The Crisis - a friend or a foe for public health leaders
Programme related - Kasia Czabanowska - 1 Jul 2020 9:00 CET
We are all very much looking forward to the World Congress on Public Health 2020, whichwill be delivered, in a very new virtual format this year. How relevant and timeless is the leading motto of this scientific feast ‘Public Health for the Future of Humanity: Analysis, Advocacy, and Action’. This meeting will be an important forum not only to share and reflect on how the pandemic has changed our views but also to voice the lessons learnt and propose future steps for change. Positive change requires effective leadership; I would like to share with you my reflections around this topic.
Public health is not a stranger to pandemics and has experience in fighting Ebola in West Africa, SARS in Asia, and handling more long-term health crises such as HIV that affected both the developed and developing world. COVID19, however, presents a different and potentially even greater challenge. The scale and unpredictability of the coronavirus have shaken our systems and access to them in a significant way. Health care organizations must take into account the safety of their people while they simultaneously work on the frontline fighting the nasty virus to meet society’s needs. Moreover, we are very well aware that there is huge inequality and injustice in how this crisis is impacting life globally.
We can no longer be complacent and satisfied with the crisis management approach that has been the standard for so long. Often during a crisis, we think that the superhero leader is the one to get us through troubled times but we also need leaders who can demonstrate vulnerability and empathy. We have observed that many countries that appear to have tackled the COVID19 crisis most effectively including Germany, New Zealand, Taiwan, Iceland, Denmark Finland and Norway are led by women who seem to combine a science-based approach with a more human touch.
Therefore, in this new world, leadership will no longer be about top down authority and enforcement, but it will be about the impact we make by finding ourselves in “four critical situations” which according to the philosopher Roman Ingarden include: “to be responsible” , “to accept responsibility ”, “to be called to responsibility”, “to act responsibly”. We are witnessing a transformational change and this change will require value-driven, ethical, authentic transformational leaders at all levels of the health system. COVID-19 is or should be the catalyst for such a shift and paradoxically, it should also be an opportunity. However, public health leaders need a purpose and focus to help them stay true to their values while serving communities and the planet, meeting the fast growing healthcare needs, building and supporting health workforce, trying to keep care at the affordable level while assuring equity, diversity and inclusion as well as introducing technological innovations in a safe and smart way.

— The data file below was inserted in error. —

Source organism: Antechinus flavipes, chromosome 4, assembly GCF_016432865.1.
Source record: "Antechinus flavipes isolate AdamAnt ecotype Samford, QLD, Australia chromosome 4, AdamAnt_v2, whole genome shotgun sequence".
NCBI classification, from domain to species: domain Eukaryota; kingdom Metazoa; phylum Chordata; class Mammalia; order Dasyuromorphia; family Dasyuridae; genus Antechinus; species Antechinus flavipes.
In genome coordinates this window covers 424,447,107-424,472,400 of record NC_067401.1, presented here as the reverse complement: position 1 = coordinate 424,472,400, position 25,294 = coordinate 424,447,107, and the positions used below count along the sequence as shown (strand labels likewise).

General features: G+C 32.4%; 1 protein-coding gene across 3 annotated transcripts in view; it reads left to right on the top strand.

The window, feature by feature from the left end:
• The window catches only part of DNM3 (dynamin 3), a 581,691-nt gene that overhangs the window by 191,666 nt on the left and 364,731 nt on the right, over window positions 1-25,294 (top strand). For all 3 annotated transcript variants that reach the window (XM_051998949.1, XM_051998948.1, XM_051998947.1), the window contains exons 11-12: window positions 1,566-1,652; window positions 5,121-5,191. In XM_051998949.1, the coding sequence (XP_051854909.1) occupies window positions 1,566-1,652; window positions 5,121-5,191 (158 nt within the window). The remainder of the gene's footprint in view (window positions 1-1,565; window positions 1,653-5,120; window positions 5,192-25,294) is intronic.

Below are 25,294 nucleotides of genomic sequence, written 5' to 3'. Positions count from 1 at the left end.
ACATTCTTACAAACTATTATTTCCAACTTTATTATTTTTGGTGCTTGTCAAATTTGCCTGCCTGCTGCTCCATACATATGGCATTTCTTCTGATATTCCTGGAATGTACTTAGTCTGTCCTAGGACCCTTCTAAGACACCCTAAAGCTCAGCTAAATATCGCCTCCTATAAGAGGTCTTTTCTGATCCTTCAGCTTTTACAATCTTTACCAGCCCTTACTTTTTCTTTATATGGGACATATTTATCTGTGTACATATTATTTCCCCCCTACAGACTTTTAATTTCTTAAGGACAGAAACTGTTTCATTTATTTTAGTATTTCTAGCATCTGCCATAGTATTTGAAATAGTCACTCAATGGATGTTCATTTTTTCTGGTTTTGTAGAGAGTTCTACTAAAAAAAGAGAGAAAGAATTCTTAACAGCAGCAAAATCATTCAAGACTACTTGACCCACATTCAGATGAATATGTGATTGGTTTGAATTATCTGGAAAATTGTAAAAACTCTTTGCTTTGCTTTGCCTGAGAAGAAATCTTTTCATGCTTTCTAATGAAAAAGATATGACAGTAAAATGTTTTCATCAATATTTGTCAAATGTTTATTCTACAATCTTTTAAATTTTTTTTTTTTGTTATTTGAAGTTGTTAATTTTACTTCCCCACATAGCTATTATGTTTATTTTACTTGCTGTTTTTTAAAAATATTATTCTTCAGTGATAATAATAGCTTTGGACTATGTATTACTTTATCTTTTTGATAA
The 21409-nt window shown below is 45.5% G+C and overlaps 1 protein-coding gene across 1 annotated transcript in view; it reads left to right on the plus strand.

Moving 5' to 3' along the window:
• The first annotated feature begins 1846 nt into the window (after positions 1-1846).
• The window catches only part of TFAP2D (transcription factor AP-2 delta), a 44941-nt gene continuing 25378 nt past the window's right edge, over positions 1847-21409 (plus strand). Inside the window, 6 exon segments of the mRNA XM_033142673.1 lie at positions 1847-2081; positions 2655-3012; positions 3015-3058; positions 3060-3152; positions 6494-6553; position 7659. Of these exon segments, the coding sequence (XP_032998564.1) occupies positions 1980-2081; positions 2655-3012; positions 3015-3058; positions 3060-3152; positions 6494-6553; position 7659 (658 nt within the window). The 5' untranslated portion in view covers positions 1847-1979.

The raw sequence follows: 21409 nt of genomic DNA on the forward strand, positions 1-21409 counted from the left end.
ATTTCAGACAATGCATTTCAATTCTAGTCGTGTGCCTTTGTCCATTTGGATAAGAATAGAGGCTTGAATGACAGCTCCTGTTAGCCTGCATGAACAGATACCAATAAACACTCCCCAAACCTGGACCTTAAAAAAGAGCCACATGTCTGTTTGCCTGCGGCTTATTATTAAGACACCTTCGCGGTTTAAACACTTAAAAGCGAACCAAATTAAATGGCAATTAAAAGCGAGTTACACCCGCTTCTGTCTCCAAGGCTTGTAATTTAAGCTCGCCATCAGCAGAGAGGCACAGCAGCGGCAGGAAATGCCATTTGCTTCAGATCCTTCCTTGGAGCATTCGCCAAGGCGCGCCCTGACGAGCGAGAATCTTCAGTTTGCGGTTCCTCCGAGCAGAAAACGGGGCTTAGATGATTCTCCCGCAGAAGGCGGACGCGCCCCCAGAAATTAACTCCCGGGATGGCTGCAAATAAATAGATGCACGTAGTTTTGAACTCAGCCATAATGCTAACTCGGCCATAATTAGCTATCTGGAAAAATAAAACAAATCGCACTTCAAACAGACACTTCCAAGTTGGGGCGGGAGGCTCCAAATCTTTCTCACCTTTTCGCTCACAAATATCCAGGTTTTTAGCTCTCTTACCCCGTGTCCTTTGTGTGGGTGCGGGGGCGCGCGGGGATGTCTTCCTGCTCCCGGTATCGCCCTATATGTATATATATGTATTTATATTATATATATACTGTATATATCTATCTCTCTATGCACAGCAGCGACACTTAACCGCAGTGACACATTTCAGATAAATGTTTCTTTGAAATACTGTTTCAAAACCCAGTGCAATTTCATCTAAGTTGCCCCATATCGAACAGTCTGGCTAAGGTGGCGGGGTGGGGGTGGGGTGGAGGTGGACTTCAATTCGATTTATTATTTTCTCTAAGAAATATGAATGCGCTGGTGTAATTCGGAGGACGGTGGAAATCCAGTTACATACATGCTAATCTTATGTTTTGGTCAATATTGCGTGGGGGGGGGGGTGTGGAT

It is all overwhelming and challenges are intense and multifaceted. There is however, a prevailing question how to best embrace the challenge of guiding people through uncertainty and into the new reality while helping them to stay healthy and well. While empathy and flexibility are important leadership qualities at any time, now when societies and individuals experience sudden and radical change due to social isolation, the need to work remotely or in extremely restricted workspaces for a long period of time, these qualities are even more important in order to keep colleagues engaged, and motivated. Public health leaders can help their colleagues succeed by giving them more support, focusing on more open and transparent communication, innovation and wellbeing.
It is not new that in the times of pandemic people need a human touch, share stories, maintain contact with their network in order to stay healthy. Already in the 14th century Boccaccio proposed a remedy for an epidemic in a form of narratives, the amusing stories shared by the ten Florentine friends who sheltered themselves somewhere in the countryside to avoid the rampant pandemic in the city. While stories might not protect you from a virus, sharing stories can have a positive impact on our health. The Decameron reminds us that we need the support of others and social network to make it through a public health crisis.
However, unlike the Decameron we cannot just share our stories and go home as if nothing happened, we need to analyse, advocate and above all take action to stay truthful to ourselves and the leading motto of the World Congress on Public Health 2020.
Katarzyna (Kasia) Czabanowska
Immediate Past President ASPHER
Profesor at Maastricht University
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